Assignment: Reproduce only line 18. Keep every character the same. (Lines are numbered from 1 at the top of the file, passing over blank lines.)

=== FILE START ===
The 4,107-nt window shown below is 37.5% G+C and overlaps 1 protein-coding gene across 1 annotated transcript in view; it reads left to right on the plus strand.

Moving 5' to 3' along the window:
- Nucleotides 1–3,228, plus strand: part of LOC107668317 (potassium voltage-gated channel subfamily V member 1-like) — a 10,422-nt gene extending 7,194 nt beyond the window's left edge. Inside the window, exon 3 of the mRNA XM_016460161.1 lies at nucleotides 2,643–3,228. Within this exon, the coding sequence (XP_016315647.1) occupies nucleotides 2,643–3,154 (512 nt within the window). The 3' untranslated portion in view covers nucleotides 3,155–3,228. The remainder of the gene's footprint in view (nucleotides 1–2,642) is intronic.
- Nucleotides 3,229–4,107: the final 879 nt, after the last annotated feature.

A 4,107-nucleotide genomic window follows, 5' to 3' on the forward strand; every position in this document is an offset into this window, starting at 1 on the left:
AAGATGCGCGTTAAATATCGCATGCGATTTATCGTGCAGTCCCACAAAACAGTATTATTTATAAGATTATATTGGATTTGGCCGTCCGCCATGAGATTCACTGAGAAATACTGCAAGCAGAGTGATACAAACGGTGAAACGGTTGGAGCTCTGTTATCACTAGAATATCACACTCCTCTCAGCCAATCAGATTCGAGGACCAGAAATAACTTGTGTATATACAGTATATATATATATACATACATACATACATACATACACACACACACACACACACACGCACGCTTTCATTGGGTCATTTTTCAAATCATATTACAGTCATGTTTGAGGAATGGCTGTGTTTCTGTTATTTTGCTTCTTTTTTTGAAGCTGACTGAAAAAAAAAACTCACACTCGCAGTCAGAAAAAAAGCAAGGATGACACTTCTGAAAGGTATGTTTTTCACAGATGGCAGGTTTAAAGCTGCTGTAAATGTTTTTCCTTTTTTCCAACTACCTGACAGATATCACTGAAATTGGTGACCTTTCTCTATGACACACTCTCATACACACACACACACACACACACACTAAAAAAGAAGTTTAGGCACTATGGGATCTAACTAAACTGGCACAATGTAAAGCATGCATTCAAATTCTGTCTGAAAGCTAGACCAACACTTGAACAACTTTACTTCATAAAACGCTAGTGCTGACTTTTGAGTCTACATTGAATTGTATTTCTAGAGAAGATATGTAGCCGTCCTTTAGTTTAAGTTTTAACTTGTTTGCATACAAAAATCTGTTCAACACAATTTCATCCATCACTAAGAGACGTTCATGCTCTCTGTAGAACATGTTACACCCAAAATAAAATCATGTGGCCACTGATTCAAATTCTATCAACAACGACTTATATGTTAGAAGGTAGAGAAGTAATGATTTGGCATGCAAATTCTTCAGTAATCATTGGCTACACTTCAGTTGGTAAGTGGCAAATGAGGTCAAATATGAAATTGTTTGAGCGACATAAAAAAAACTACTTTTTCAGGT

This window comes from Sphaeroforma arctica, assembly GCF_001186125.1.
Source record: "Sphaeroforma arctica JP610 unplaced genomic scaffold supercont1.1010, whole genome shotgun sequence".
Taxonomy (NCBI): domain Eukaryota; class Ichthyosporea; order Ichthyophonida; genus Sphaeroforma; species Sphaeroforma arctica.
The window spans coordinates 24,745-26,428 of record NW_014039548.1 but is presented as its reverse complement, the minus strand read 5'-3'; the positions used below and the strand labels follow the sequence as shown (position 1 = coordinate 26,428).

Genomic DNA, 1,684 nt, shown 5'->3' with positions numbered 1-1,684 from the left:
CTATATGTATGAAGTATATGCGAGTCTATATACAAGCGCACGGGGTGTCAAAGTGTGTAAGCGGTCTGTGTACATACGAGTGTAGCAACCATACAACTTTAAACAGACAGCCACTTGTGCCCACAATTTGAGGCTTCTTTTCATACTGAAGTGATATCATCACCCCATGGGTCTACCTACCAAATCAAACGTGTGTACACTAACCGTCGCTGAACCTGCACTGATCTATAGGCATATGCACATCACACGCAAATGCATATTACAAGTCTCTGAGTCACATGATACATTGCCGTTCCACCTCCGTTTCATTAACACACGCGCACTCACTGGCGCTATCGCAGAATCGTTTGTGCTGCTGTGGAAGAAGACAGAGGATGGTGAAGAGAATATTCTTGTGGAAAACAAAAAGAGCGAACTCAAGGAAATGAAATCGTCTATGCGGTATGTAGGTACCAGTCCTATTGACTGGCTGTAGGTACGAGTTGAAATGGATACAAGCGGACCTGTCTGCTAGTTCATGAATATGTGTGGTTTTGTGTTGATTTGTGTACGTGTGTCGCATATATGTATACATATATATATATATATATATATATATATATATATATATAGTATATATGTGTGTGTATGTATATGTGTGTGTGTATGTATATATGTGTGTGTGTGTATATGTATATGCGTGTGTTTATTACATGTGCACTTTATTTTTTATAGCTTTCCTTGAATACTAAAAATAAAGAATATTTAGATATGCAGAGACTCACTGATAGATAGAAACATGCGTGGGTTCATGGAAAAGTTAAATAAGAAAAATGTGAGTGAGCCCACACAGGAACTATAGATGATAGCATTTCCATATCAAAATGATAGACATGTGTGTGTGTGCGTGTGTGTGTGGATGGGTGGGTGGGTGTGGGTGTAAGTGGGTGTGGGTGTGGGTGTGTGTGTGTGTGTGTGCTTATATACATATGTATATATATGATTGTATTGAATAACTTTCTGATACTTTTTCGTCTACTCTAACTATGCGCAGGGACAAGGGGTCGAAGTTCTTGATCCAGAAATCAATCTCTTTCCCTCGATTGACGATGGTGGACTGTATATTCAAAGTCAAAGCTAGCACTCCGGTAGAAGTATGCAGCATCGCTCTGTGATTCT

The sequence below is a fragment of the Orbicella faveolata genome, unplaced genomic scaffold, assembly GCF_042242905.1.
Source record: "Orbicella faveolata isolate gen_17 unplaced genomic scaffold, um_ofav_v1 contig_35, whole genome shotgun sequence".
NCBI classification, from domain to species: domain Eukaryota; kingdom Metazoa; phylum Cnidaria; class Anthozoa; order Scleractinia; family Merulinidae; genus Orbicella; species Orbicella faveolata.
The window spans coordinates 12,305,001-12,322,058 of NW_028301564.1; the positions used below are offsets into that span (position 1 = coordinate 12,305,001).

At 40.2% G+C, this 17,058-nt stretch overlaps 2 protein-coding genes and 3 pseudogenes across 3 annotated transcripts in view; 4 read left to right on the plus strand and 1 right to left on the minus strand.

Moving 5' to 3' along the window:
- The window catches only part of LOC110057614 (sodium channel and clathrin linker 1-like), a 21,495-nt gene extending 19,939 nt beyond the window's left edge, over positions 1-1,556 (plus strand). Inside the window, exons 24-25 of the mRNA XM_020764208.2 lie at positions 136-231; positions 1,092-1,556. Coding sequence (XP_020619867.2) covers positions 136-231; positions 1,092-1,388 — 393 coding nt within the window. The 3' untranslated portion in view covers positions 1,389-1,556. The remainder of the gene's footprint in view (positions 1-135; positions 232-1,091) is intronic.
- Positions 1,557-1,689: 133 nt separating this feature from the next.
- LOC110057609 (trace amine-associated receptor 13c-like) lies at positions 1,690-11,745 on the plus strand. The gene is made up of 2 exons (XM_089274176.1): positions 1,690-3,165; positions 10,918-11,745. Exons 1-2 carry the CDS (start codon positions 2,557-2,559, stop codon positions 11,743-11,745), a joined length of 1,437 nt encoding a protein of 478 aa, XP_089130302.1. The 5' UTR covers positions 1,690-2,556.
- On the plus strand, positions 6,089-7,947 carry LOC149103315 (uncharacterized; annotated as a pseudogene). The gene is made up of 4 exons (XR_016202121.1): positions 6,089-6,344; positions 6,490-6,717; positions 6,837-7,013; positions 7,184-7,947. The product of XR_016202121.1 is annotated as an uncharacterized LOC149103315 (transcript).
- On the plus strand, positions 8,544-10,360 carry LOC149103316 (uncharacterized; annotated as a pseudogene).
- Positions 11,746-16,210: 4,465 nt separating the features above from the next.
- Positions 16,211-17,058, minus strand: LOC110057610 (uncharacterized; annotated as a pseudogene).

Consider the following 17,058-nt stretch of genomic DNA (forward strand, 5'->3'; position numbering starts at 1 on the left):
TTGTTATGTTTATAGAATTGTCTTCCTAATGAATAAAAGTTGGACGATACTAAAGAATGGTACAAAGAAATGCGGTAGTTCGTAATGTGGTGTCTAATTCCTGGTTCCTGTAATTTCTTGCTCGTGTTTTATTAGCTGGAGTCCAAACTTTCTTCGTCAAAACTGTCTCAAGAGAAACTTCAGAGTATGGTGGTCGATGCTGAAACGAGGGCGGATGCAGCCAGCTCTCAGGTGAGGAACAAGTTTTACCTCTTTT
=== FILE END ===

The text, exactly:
Moving 5' to 3' along the window: